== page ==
We thanked each other for playing, and I walked home thinking about how much of an ass their guy was for trying to amputate my arm anytime I was within 10 feet of the hoop.
When I arrived home, I put on the Hornets/Nuggs game. I watched James Posey toss Chris Anderson (I think it was Anderson?) to the ground on a blatant flagrant foul (flagrant #1, in case you were wondering). Then I had a mental replay of all the times Posey has done similar acts of violence or just being a general ass while wearing a Hornets uniform (like throwing the ball back at the refs feet that gave him a one game suspension at the tail end of the season). And I actually said out loud: “What a jerk.”
Between sledgehammer and James Posey, I started to think more about whether or not I’d want those types of players on my team.
But then the big question came to mind: what if he was still doing all of this again in Celtics green? Obviously I would think it was still a flagrant foul and unnecessary, but would I think he was a jerk? Would I give him that label if he was still in green? Probably not. This is obviously a double-standard, but whatever. It falls into the realm of the “He’s Our Guy” clause. I’m giving credit to this clause to my buddy Sean even though I know Sean didn’t make it up, but he and I talk about this so frequently that it’s as if he did make it up.
This is why you cheer for a team: to give them unconditional love and to be given the right to be blinded by that love. The team can do no wrong…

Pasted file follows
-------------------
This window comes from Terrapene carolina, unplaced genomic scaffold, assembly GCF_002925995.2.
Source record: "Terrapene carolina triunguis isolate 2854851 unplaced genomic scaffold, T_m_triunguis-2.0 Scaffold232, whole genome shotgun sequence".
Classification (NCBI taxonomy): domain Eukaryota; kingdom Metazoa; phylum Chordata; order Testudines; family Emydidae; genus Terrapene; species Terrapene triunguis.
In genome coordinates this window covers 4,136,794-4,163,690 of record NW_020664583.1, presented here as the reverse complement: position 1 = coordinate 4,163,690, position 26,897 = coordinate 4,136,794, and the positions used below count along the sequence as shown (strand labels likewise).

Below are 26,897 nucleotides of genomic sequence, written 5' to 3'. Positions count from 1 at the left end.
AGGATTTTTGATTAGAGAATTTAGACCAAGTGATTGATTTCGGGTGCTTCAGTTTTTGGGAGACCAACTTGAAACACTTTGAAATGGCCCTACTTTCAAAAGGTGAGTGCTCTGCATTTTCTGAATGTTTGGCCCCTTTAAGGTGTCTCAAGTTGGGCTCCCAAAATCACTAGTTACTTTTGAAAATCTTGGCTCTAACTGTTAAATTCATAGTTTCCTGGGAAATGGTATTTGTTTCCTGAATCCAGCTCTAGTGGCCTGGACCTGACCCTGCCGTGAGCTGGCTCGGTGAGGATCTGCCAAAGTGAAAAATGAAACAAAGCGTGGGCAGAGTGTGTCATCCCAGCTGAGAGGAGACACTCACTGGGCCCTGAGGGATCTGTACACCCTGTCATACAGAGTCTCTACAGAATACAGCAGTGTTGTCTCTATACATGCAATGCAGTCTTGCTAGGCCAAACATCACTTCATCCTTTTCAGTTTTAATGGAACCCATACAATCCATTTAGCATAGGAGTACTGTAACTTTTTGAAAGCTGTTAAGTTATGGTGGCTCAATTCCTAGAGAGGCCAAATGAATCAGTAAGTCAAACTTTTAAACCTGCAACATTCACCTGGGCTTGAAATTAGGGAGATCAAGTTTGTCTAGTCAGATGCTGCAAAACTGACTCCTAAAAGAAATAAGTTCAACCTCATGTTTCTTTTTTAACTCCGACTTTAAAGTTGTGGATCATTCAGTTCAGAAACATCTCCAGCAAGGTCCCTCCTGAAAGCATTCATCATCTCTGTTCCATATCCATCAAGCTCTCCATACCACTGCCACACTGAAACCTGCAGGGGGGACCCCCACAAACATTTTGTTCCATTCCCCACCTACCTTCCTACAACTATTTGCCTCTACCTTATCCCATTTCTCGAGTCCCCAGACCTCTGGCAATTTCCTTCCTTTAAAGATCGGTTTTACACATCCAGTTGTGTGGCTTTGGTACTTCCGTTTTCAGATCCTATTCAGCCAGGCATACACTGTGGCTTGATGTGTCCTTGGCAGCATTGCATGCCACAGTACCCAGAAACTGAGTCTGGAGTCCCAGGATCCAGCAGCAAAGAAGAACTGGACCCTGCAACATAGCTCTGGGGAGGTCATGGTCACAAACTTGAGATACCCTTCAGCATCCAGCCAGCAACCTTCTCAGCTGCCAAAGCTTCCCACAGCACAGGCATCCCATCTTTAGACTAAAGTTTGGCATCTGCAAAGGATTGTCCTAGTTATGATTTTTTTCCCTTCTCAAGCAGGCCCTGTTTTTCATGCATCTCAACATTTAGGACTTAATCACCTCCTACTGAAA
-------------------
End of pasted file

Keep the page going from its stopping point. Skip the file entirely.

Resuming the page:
Why do we not hate Pierce for talking trash that he claims he’s the best player in the league and better than Kobe? Because He’s Our Guy. Why do we turn the other way after Perk attempts to decapitate guards that make it into the paint? Because He’s Our Guy. Why do we not laugh when Rondo is on the ground for 5-7 minutes screaming in pain only to return to the court and to form shortly after? Because He’s Our Guy. Why do we not cringe that Ray takes cheap shots at other peoples’ junk? Because He’s Our Guy. Why do we not create an uproar when KG pulls his antics like crawling and barking at other players? Because He’s Our Guy.
I hope all of these guys continue to do things that piss off the rest of world but show us how good this 2008-2009 Celtics team really can be and to remind us of the stuff that matters: confidence (Pierce and his comments), intimidation (Perk), toughness (Rondo), standing up for yourself (Ray), and attitude (KG).
They’ll need all of this to pull out a hungry Bulls team in game 5 this afternoon.
Back to the question, would I want guys like sledgehammer and Posey on my team?
You bet, because they’d add the little things to help us win.
Hey, they’d be our guys.